“Sure, luck means a lot in football. Not having a good quarterback is bad luck.”—Former Miami Dolphins coach and Football Hall of Famer Don Shula quoted in Norman R. Augustine, Augustine's Laws (1997)
At first, I read the above quote as a quip from Don Shula. But, given certain events in his career—not to mention this past weekend in the NFL playoffs—I think he might have simply been speaking the brutal truth.
After all, Shula—from all accounts, a religious man—must have been thanking the Almighty for much of his career. I’m not talking about the coach having a young Dan Marino or even two other Hall of Fame quarterbacks in their prime, Johnny Unitas and Bob Griese, but also possessing a journeyman QB who, when called on in an emergency to replace the latter two when they were badly injured, performed superbly: Earl Morrall.
When Johnny U. went down with an injury early in the ’68 season, Morrall guided Shula's Baltimore Colts to a 13-1 record, deservedly taking MVP honors. In Super Bowl V, when Unitas was hurt in the big game itself, Morrall stepped in again, this time becoming the first substitute quarterback to rally his team from a deficit to claim victory in the championship contest.
Finally, in the Dolphins’ 1972 season, Morrall—rejoining his former coach, Shula—stepped in yet again when Griese got hurt, keeping the team on track for an undefeated season, before gracefully stepping aside when Griese was ready to take the reins again.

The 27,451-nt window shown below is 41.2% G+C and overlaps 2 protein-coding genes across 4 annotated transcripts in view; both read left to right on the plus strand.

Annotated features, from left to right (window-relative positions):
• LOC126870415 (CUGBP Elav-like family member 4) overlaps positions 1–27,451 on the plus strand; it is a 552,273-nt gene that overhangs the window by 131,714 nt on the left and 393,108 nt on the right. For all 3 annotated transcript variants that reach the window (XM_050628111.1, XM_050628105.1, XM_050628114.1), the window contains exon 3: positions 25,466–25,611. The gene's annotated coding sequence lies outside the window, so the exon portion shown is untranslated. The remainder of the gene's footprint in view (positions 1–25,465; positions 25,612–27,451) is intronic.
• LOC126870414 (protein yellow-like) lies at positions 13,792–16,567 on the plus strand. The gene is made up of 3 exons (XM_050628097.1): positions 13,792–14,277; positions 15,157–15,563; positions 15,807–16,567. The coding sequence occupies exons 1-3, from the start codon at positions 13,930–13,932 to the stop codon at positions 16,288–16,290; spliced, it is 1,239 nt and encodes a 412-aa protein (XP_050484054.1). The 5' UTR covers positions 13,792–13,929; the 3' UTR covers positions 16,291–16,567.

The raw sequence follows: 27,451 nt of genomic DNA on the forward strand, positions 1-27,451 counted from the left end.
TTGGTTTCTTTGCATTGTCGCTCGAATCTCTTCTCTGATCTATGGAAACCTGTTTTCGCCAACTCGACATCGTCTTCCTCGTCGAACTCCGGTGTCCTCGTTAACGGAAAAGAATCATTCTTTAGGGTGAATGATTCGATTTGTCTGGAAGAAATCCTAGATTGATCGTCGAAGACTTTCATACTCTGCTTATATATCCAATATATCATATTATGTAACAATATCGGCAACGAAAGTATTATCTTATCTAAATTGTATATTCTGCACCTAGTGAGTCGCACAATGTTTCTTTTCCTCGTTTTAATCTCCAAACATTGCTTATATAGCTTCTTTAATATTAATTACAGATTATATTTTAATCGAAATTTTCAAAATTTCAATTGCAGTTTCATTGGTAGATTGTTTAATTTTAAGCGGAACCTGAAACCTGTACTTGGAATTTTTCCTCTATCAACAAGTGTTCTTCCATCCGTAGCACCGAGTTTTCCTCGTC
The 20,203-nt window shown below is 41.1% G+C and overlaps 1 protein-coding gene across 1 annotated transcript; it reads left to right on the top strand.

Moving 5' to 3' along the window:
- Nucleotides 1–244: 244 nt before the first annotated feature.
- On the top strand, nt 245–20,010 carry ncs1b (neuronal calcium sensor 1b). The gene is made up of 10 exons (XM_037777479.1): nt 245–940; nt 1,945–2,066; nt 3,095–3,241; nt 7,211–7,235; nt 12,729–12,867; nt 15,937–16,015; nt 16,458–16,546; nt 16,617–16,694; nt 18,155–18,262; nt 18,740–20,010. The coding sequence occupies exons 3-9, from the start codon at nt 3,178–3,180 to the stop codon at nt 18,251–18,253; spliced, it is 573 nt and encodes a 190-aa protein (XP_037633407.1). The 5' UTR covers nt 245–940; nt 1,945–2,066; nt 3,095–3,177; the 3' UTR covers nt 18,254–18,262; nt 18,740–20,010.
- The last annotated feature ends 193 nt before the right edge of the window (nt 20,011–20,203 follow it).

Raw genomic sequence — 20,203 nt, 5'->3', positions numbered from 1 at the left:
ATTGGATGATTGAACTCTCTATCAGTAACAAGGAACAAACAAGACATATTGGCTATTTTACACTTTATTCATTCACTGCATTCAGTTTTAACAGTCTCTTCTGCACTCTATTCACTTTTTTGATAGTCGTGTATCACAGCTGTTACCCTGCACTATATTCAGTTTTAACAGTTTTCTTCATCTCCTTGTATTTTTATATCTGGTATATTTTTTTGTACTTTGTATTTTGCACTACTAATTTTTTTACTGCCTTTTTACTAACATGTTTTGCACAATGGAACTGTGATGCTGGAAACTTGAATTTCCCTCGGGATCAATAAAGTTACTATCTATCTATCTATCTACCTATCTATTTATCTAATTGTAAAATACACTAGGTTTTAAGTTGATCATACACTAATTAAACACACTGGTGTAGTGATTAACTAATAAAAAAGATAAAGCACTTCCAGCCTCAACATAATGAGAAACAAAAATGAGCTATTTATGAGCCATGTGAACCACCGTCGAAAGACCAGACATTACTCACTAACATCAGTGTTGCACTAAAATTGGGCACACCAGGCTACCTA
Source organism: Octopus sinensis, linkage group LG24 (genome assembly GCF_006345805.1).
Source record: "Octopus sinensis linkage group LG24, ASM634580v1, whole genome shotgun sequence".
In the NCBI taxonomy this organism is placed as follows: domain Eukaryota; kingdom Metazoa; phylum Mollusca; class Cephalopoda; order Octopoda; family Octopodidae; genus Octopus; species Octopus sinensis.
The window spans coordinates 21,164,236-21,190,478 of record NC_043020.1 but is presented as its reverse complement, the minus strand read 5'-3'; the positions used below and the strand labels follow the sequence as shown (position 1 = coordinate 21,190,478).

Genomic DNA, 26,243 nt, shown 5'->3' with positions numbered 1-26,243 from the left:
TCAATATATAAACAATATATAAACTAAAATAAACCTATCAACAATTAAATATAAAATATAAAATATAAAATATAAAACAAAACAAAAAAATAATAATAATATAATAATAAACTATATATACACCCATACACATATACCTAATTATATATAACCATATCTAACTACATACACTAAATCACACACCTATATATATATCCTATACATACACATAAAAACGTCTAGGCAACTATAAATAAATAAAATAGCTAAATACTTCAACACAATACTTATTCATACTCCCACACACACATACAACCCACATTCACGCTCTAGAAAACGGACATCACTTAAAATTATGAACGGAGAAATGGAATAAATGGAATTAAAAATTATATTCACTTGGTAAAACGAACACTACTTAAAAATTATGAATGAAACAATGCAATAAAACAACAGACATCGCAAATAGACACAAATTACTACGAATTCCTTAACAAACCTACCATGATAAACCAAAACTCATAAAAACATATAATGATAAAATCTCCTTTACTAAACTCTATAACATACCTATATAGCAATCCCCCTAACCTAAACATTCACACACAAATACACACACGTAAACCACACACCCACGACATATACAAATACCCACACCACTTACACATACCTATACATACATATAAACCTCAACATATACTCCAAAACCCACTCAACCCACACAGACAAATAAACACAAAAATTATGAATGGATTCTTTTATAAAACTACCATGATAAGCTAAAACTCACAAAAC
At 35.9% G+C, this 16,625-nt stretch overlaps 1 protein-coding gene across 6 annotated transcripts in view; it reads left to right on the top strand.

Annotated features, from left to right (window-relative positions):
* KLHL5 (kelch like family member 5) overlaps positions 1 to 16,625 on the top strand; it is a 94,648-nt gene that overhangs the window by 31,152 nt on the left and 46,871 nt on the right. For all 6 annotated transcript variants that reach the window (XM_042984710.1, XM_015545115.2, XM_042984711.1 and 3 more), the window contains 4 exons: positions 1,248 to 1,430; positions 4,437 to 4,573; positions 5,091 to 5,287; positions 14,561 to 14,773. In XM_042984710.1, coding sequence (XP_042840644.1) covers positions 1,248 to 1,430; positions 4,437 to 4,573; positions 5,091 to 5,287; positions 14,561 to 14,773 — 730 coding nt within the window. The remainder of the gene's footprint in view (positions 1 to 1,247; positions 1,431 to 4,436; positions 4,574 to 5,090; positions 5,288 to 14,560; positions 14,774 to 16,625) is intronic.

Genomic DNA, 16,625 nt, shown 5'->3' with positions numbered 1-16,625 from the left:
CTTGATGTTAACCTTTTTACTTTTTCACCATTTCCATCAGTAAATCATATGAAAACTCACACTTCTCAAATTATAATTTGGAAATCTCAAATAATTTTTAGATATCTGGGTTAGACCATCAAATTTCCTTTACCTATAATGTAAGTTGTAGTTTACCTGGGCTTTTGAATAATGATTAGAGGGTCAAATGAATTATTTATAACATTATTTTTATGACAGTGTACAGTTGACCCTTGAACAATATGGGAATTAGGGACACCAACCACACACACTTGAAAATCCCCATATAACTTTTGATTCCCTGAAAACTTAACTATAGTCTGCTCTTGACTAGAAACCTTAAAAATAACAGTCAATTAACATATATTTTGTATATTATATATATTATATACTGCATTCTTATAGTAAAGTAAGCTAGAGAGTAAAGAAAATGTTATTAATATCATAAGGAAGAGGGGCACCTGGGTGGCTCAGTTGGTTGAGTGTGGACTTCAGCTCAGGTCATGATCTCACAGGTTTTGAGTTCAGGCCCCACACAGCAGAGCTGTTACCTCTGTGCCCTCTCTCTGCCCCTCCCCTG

If Shula was watching TV on Sunday, he must have groaned over what the Pittsburgh Steelers did to the Dolphins in their playoff matchup. More particularly, he must have winced as his old team’s backup QB, Matt Moore, was pressed into making his first playoff start when regular QB Ryan Tannehill was injured a few games before. Moore gave it his best shot, but was a sitting duck for much of the day in the face of the Steeler defense (including one brutal hit that left many observers fearing he had a concussion).
The only solace Shula might have taken over the weekend was that, compared with the Dolphins, the luck of the Oakland Raiders was downright catastrophic. Once Derek Carr was felled for the duration with an injury, the Raiders blew their last two regular-season games. The team’s fans, who had not experienced a wild ride to the Super Bowl since 2002, sensed that, unlike Jeff Hostetler with the New York Giants a quarter-century ago or Tom Brady with the New England Patriots a decade later, a backup would not leap off the bench and convey them to the Promised Land.
It was bad enough that Matt McGloin joined Carr among the injured before this weekend’s playoff game against the Houston Texans. Left to pick up the fallen standard was rookie Connor Cook (pictured), third on the depth chart, in his first start. Ever. Let’s just say he looked like a deer caught in the headlights.
By the end of the 27-14 loss, Oakland Raiders head coach Jack Del Rio must have felt afflicted not just with bad luck, but with very bad luck.